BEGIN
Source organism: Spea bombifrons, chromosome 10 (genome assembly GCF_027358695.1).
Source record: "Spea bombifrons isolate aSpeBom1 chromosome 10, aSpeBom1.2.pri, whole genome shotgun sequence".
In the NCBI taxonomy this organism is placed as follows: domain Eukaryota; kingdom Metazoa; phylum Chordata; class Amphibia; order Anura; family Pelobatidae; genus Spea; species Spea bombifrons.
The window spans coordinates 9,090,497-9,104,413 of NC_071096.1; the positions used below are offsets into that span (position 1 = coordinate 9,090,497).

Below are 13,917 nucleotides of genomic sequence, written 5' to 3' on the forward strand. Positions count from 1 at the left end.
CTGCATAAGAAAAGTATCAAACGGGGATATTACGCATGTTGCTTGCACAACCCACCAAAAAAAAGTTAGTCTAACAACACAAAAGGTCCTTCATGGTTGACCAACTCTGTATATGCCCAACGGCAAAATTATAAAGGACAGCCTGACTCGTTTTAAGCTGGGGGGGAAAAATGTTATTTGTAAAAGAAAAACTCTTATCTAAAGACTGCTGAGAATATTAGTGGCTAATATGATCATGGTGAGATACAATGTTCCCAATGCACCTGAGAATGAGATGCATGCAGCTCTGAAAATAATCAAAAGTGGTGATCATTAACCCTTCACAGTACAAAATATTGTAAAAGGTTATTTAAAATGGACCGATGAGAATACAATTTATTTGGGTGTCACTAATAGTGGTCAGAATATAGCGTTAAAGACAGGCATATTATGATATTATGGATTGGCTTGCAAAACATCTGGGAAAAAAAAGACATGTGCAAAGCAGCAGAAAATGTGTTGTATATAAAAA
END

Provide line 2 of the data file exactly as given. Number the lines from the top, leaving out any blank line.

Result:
Source record: "Spea bombifrons isolate aSpeBom1 chromosome 10, aSpeBom1.2.pri, whole genome shotgun sequence".